A vicious fifteen-year-old droog is the central character of this 1963 classic. In Anthony Burgess's nightmare vision of the future, where the criminals take over after dark, the story is told by the central character, Alex, who talks in a brutal invented slang that brilliantly renders his and his friends' social pathology. A Clockwork Orange is a frightening fable about good and evil, and the meaning of human freedom. When the state undertakes to reform Alex to "redeem" him, the novel asks, "At what cost?" This edition includes the controversial last chapter not published in the first edition and Burgess's introduction "A Clockwork Orange Resucked."

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This first book from Chicago author Chris Ware is a pleasantly-decorated view at a lonely and emotionally-impaired "everyman" (Jimmy Corrigan: The Smartest Kid on Earth), who is provided, at age 36, the opportunity to meet his father for the first time. An improvisatory romance which gingerly deports itself between 1890's Chicago and 1980's small town Michigan, the reader is helped along by thousands of colored illustrations and diagrams, which, when read rapidly in sequence, provide a convincing illusion of life and movement. The bulk of the work is supported by fold-out instructions, an index, paper cut-outs, and a brief apology, all of which concrete to form a rich portrait of a man stunted by a paralyzing fear of being disliked.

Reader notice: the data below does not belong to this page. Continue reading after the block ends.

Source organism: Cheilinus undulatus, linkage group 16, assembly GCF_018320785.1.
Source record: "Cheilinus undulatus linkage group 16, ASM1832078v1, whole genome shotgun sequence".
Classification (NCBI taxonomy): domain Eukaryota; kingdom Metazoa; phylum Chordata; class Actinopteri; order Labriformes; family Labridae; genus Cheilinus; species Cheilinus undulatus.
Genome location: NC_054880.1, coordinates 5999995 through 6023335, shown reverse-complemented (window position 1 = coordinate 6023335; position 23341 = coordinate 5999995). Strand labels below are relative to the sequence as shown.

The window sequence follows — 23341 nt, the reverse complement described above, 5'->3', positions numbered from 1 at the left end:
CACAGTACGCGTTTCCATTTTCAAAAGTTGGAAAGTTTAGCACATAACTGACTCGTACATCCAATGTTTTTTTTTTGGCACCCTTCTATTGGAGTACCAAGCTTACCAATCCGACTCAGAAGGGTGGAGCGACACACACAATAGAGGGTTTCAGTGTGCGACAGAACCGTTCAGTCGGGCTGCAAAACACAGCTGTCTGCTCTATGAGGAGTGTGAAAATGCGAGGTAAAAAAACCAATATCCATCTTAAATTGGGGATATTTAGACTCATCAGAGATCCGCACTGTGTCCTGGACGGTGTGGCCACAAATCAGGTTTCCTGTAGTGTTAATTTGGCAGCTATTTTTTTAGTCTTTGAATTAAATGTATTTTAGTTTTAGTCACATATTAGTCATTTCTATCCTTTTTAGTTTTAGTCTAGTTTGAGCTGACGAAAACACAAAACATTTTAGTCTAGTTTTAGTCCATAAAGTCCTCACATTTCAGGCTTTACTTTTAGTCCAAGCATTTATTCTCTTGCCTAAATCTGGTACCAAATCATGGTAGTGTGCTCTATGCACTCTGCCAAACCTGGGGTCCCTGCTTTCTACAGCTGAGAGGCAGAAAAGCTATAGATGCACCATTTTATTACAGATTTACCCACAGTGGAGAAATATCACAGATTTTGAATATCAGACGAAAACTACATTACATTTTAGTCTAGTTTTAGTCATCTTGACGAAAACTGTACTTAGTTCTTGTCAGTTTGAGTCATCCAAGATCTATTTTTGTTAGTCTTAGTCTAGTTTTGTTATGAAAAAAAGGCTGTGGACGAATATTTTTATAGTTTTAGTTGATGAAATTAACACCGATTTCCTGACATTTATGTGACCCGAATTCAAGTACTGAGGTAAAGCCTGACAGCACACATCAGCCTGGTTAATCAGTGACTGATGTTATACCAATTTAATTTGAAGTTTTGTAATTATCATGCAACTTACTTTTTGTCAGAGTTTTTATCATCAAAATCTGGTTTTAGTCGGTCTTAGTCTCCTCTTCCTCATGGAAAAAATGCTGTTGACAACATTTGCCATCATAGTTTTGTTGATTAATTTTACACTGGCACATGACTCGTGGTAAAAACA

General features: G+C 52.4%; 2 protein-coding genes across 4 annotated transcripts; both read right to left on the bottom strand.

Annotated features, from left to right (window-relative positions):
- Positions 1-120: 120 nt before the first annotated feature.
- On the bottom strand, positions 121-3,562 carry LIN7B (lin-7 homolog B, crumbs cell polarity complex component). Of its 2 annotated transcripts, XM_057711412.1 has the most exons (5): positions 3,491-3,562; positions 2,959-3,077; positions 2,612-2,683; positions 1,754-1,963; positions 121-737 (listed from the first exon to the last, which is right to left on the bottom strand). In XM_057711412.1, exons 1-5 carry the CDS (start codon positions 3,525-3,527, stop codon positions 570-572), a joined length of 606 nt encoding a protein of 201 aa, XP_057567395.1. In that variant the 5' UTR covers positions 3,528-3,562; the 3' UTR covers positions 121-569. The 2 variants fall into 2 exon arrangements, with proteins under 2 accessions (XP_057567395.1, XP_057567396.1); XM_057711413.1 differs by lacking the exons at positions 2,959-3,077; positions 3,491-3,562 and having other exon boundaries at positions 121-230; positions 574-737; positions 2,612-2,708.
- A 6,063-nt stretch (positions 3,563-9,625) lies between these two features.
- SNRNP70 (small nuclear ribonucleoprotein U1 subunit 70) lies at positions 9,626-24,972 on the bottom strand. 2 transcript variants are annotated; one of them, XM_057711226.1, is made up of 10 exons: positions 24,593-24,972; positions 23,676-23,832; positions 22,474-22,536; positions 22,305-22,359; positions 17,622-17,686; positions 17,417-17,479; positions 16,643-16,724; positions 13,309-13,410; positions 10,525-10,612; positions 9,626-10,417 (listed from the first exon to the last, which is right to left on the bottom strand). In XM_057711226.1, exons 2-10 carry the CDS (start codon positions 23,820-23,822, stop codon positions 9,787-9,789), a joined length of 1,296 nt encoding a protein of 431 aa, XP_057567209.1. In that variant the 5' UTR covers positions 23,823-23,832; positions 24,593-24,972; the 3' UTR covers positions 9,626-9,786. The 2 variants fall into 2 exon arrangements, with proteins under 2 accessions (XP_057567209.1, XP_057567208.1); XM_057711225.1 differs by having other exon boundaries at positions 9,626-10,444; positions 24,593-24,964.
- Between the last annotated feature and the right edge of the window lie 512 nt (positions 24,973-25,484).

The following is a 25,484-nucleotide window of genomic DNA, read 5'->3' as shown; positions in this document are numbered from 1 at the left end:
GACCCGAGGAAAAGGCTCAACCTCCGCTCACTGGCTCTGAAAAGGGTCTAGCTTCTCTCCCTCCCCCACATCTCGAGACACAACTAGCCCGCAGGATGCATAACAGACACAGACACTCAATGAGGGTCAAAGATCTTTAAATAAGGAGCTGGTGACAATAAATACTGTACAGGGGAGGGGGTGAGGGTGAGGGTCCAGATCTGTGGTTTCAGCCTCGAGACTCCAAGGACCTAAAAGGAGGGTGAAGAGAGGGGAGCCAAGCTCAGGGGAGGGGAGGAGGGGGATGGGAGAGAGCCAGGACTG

From the Hardcover edition.

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A hilarious and original debut novel that skewers our craze for celebrity.

Liza Normal, like a million teenagers before her, wants desperately to be famous. If she can't be famous, she'll settle for infamy. But no Pop Idol contest on earth will ever crown someone like Liza, with her spookily vulgar 'vocal stylings' and her stripper's wardrobe. Her wits addled by celebrity culture, the ashes of failed stardom in her mouth, she decides to turn her back on her tinsel dreams and embrace her outsider status with a ferocious purity.